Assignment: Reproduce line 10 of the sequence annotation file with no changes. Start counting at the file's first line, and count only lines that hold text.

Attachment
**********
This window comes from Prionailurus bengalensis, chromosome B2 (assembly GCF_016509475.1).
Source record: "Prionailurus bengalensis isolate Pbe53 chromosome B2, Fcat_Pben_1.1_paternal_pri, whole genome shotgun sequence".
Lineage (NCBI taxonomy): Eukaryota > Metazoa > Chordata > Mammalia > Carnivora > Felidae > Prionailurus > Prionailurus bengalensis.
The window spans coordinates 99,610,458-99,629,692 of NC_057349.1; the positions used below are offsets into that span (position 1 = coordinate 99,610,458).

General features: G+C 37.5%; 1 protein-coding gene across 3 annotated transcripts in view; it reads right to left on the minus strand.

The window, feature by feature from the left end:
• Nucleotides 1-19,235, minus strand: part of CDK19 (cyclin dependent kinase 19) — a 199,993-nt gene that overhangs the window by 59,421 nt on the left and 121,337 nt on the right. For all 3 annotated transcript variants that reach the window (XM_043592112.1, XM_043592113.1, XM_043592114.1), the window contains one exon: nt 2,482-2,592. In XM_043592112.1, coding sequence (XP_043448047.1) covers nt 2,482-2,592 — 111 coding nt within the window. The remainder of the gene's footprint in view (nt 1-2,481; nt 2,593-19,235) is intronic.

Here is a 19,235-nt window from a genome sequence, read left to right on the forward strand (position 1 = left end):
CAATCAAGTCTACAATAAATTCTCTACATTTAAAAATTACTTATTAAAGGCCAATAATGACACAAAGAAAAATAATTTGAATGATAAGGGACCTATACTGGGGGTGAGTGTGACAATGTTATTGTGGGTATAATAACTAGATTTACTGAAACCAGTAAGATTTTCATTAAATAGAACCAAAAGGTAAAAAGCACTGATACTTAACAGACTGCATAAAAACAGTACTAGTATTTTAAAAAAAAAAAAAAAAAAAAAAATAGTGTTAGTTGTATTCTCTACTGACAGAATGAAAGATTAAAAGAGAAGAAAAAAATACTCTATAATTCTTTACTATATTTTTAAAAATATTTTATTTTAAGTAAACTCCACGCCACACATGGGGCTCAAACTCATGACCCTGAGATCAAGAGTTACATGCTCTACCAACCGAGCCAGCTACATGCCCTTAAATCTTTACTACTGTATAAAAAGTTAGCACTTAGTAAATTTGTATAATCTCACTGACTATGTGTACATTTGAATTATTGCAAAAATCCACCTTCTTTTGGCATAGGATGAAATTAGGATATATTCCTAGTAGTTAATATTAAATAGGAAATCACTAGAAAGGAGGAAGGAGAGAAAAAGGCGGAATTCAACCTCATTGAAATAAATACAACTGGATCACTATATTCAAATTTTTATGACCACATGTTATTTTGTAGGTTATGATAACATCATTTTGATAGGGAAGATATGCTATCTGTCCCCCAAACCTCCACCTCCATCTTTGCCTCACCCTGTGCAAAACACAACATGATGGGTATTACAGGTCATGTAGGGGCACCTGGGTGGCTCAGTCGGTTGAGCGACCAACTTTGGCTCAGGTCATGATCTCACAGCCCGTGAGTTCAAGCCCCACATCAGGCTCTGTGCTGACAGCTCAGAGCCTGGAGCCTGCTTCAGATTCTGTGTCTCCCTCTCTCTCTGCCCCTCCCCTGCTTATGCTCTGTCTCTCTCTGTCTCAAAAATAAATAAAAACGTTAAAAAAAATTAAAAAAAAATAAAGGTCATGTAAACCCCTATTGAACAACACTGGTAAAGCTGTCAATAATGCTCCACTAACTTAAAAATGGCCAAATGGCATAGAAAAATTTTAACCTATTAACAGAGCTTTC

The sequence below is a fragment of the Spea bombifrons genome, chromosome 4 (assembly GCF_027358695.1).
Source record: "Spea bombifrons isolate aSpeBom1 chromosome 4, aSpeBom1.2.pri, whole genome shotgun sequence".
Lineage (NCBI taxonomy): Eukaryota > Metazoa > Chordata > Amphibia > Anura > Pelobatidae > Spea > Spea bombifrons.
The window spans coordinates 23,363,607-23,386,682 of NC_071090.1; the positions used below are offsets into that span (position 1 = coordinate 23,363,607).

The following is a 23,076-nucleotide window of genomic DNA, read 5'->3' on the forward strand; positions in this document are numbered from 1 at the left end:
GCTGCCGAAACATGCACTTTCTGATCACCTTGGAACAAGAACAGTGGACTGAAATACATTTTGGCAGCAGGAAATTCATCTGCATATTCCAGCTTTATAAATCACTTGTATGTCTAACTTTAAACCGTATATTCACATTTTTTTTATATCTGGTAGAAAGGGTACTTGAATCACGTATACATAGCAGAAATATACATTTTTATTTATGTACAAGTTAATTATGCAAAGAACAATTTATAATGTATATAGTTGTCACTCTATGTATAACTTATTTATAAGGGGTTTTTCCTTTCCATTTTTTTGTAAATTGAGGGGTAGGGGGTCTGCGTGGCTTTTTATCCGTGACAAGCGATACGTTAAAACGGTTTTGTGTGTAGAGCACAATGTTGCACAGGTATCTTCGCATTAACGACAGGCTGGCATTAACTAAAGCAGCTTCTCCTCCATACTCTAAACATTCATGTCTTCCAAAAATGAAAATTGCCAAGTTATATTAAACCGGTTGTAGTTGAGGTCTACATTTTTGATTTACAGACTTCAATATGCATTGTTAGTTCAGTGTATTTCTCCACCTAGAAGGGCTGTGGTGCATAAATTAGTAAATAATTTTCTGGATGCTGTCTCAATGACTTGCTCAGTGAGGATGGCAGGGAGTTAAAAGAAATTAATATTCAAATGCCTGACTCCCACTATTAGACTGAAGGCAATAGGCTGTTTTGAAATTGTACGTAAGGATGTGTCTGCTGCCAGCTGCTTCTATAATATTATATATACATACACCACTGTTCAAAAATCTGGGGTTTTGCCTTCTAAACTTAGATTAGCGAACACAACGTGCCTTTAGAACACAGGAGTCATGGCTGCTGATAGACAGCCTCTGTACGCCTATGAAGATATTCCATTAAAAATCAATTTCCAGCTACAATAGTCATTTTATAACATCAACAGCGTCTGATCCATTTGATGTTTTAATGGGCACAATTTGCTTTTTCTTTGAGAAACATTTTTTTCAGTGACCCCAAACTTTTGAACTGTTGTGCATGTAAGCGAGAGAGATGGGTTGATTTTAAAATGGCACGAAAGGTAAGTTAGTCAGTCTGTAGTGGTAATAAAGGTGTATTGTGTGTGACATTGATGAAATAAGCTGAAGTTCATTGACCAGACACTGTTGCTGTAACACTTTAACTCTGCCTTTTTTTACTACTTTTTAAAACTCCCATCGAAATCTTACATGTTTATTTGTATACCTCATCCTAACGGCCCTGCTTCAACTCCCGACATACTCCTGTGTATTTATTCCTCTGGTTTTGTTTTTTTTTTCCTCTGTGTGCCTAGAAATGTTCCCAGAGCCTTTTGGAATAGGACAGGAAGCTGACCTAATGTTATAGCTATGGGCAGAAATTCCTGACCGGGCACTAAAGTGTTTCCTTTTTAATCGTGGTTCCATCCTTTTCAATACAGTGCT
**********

The sequence below is a fragment of the Spea bombifrons genome, chromosome 4 (assembly GCF_027358695.1).